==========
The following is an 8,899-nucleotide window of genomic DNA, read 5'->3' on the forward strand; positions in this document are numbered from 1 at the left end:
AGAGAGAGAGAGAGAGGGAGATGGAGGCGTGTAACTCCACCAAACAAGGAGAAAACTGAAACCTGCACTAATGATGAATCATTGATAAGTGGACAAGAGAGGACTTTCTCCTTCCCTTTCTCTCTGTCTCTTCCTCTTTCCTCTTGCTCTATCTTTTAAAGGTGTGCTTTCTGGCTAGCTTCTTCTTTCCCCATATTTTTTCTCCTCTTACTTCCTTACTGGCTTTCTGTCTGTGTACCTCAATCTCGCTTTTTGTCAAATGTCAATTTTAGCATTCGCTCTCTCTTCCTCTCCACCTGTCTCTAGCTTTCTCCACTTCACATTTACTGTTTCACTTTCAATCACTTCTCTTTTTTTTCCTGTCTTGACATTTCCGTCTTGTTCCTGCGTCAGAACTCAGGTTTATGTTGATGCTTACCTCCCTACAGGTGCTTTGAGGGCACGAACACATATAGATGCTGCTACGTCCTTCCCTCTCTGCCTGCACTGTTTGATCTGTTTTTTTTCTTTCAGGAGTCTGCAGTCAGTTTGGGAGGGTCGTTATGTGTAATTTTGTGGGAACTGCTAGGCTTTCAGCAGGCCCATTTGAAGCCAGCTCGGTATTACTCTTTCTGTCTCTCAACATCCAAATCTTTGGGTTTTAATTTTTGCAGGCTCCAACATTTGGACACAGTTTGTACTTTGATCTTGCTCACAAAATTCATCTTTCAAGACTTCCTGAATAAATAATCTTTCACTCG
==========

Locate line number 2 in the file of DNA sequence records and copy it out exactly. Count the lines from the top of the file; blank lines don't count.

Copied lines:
AGAGAGAGAGAGAGAGGGAGATGGAGGCGTGTAACTCCACCAAACAAGGAGAAAACTGAAACCTGCACTAATGATGAATCATTGATAAGTGGACAAGAGAGGACTTTCTCCTTCCCTTTCTCTCTGTCTCTTCCTCTTTCCTCTTGCTCTATCTTTTAAAGGTGTGCTTTCTGGCTAGCTTCTTCTTTCCCCATATTTTTTCTCCTCTTACTTCCTTACTGGCTTTCTGTCTGTGTACCTCAATCTCGCTTTTTGTCAAATGTCAATTTTAGCATTCGCTCTCTCTTCCTCTCCACCTGTCTCTAGCTTTCTCCACTTCACATTTACTGTTTCACTTTCAATCACTTCTCTTTTTTTTCCTGTCTTGACATTTCCGTCTTGTTCCTGCGTCAGAACTCAGGTTTATGTTGATGCTTACCTCCCTACAGGTGCTTTGAGGGCACGAACACATATAGATGCTGCTACGTCCTTCCCTCTCTGCCTGCACTGTTTGATCTGTTTTTTTTCTTTCAGGAGTCTGCAGTCAGTTTGGGAGGGTCGTTATGTGTAATTTTGTGGGAACTGCTAGGCTTTCAGCAGGCCCATTTGAAGCCAGCTCGGTATTACTCTTTCTGTCTCTCAACATCCAAATCTTTGGGTTTTAATTTTTGCAGGCTCCAACATTTGGACACAGTTTGTACTTTGATCTTGCTCACAAAATTCATCTTTCAAGACTTCCTGAATAAATAATCTTTCACTCG